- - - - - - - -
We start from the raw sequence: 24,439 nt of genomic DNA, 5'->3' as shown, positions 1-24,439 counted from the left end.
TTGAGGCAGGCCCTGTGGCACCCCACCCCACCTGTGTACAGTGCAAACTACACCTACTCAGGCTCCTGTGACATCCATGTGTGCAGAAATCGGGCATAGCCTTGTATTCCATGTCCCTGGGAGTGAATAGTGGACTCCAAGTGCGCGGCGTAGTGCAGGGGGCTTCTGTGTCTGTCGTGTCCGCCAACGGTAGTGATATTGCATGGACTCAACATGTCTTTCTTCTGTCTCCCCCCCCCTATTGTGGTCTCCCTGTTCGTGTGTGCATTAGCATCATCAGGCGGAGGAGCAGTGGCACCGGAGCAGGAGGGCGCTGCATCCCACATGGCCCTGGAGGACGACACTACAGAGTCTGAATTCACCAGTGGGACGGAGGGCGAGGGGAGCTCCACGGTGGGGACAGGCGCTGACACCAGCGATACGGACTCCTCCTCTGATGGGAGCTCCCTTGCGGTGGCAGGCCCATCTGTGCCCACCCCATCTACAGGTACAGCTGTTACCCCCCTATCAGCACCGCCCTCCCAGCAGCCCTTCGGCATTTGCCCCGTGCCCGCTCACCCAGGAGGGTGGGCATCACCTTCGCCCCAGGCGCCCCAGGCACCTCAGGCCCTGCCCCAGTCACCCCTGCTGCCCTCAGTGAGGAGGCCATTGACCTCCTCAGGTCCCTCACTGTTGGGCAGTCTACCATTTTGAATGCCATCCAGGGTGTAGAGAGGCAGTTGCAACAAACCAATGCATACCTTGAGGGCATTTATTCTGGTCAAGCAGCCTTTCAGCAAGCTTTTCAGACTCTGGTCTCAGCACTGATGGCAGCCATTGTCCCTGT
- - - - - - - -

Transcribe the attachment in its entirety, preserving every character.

We start from the raw sequence: 24,439 nt of genomic DNA, 5'->3' as shown, positions 1-24,439 counted from the left end.
TTGAGGCAGGCCCTGTGGCACCCCACCCCACCTGTGTACAGTGCAAACTACACCTACTCAGGCTCCTGTGACATCCATGTGTGCAGAAATCGGGCATAGCCTTGTATTCCATGTCCCTGGGAGTGAATAGTGGACTCCAAGTGCGCGGCGTAGTGCAGGGGGCTTCTGTGTCTGTCGTGTCCGCCAACGGTAGTGATATTGCATGGACTCAACATGTCTTTCTTCTGTCTCCCCCCCCCTATTGTGGTCTCCCTGTTCGTGTGTGCATTAGCATCATCAGGCGGAGGAGCAGTGGCACCGGAGCAGGAGGGCGCTGCATCCCACATGGCCCTGGAGGACGACACTACAGAGTCTGAATTCACCAGTGGGACGGAGGGCGAGGGGAGCTCCACGGTGGGGACAGGCGCTGACACCAGCGATACGGACTCCTCCTCTGATGGGAGCTCCCTTGCGGTGGCAGGCCCATCTGTGCCCACCCCATCTACAGGTACAGCTGTTACCCCCCTATCAGCACCGCCCTCCCAGCAGCCCTTCGGCATTTGCCCCGTGCCCGCTCACCCAGGAGGGTGGGCATCACCTTCGCCCCAGGCGCCCCAGGCACCTCAGGCCCTGCCCCAGTCACCCCTGCTGCCCTCAGTGAGGAGGCCATTGACCTCCTCAGGTCCCTCACTGTTGGGCAGTCTACCATTTTGAATGCCATCCAGGGTGTAGAGAGGCAGTTGCAACAAACCAATGCATACCTTGAGGGCATTTATTCTGGTCAAGCAGCCTTTCAGCAAGCTTTTCAGACTCTGGTCTCAGCACTGATGGCAGCCATTGTCCCTGT